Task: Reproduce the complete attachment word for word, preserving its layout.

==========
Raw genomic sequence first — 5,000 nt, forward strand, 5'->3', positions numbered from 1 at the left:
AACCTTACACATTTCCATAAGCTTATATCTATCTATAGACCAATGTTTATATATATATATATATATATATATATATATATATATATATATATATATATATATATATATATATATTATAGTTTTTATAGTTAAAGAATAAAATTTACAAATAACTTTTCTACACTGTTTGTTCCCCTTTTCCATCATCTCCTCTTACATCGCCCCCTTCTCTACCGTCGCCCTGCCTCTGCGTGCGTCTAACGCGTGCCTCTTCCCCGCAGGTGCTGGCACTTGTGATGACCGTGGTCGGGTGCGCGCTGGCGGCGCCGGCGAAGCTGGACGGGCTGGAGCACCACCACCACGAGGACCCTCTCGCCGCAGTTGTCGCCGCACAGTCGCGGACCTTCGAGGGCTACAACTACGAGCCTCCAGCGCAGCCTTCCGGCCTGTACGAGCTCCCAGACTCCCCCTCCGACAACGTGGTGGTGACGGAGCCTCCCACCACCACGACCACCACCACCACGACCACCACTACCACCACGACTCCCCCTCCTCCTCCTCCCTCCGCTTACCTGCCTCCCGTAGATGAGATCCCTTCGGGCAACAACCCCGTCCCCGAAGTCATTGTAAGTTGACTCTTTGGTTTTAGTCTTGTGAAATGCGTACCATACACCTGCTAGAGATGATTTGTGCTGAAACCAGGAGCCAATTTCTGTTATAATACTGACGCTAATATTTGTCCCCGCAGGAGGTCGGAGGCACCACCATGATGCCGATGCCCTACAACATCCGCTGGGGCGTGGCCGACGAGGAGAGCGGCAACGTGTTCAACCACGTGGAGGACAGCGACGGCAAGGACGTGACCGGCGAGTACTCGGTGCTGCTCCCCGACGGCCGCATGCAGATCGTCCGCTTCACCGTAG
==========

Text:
Raw genomic sequence first — 5,000 nt, forward strand, 5'->3', positions numbered from 1 at the left:
AACCTTACACATTTCCATAAGCTTATATCTATCTATAGACCAATGTTTATATATATATATATATATATATATATATATATATATATATATATATATATATATATATATATATATTATAGTTTTTATAGTTAAAGAATAAAATTTACAAATAACTTTTCTACACTGTTTGTTCCCCTTTTCCATCATCTCCTCTTACATCGCCCCCTTCTCTACCGTCGCCCTGCCTCTGCGTGCGTCTAACGCGTGCCTCTTCCCCGCAGGTGCTGGCACTTGTGATGACCGTGGTCGGGTGCGCGCTGGCGGCGCCGGCGAAGCTGGACGGGCTGGAGCACCACCACCACGAGGACCCTCTCGCCGCAGTTGTCGCCGCACAGTCGCGGACCTTCGAGGGCTACAACTACGAGCCTCCAGCGCAGCCTTCCGGCCTGTACGAGCTCCCAGACTCCCCCTCCGACAACGTGGTGGTGACGGAGCCTCCCACCACCACGACCACCACCACCACGACCACCACTACCACCACGACTCCCCCTCCTCCTCCTCCCTCCGCTTACCTGCCTCCCGTAGATGAGATCCCTTCGGGCAACAACCCCGTCCCCGAAGTCATTGTAAGTTGACTCTTTGGTTTTAGTCTTGTGAAATGCGTACCATACACCTGCTAGAGATGATTTGTGCTGAAACCAGGAGCCAATTTCTGTTATAATACTGACGCTAATATTTGTCCCCGCAGGAGGTCGGAGGCACCACCATGATGCCGATGCCCTACAACATCCGCTGGGGCGTGGCCGACGAGGAGAGCGGCAACGTGTTCAACCACGTGGAGGACAGCGACGGCAAGGACGTGACCGGCGAGTACTCGGTGCTGCTCCCCGACGGCCGCATGCAGATCGTCCGCTTCACCGTAG